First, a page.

Letters

By Kropp, Rick | The Christian Science Monitor, December 4, 1997 | Go to article overview

Letters


Kropp, Rick, The Christian Science Monitor


Antismoking Efforts Need More Than Money

As an eight-year veteran of California's Proposition 99-funded, statewide tobacco- control program, I wholeheartedly agree with the premise of "Wind Shift in California's Battle Against Teen Smoking" (Nov. 28).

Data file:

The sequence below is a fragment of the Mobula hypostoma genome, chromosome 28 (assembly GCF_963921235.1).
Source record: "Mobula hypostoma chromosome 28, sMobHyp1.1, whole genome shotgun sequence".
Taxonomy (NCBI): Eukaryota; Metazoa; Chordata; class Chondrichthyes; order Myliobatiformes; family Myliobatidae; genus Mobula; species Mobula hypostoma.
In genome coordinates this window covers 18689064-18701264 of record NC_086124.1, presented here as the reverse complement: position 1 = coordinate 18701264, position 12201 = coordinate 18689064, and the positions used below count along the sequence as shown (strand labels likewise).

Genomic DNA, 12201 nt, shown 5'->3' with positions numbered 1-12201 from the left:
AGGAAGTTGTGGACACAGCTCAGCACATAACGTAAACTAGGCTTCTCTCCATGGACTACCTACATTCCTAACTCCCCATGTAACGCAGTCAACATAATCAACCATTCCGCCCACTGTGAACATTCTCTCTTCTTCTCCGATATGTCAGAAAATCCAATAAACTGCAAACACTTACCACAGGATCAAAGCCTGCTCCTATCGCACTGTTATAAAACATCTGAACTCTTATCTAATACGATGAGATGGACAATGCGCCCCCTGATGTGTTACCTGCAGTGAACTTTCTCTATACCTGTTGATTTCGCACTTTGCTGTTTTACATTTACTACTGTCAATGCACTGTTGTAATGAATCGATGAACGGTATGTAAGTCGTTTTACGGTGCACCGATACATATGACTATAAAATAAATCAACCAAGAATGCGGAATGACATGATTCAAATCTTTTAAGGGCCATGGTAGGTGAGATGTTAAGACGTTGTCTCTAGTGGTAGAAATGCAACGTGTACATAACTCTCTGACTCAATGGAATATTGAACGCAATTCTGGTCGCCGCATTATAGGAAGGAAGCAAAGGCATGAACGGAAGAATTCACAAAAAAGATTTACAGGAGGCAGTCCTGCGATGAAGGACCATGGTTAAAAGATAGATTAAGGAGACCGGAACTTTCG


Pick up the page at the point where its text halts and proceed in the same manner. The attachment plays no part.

California's well-funded program to reduce teen smoking has not been effective, especially its multimillion-dollar antitobacco media campaign. And after all these years, state and local health officials still don't know what really works to reduce and prevent youth tobacco use. Throwing money at this critical public-health problem does not appear to be the answer. However, this lack of success in curbing teen smoking is not necessarily due to reasons cited in the article. For example, attributing the rise in teen smoking to funding cuts in the tobacco-control program that is ludicrous. Groups make this claim use it for political purposes to regain illegally diverted funds. These groups seem more interested in getting all the funds than reducing youth tobacco use. In addition, I respectfully disagree with my colleague Dr. Stan Glantz at the University of California at San Francisco: The California tobacco-control program has always had an adult focus, especially in the early 1990s when the emphasis was on smoke-free workplaces and restaurants and curbing adult smoking through cessation services. This adult focus continues today with, for example, our new smoke-free bars law going into effect Jan. 1. The adult focus and youth focus of the California program is a balanced, comprehensive, and integrated approach to achieving a smoke-free society. Dr. John Pierce, of the University of California at San Diego, is right on the mark in faulting the tobacco industry's insidious recruitment and marketing activities targeting young people. But while tobacco advertising and promotion is a significant contributing factor in youth tobacco initiation, experimentation, and use, as Dr. Pierce's research clearly shows, tobacco marketing is only part of the problem. Groups and individuals pushing unilateral, simplistic solutions are looking for a quick and easy answer to teen smoking. …

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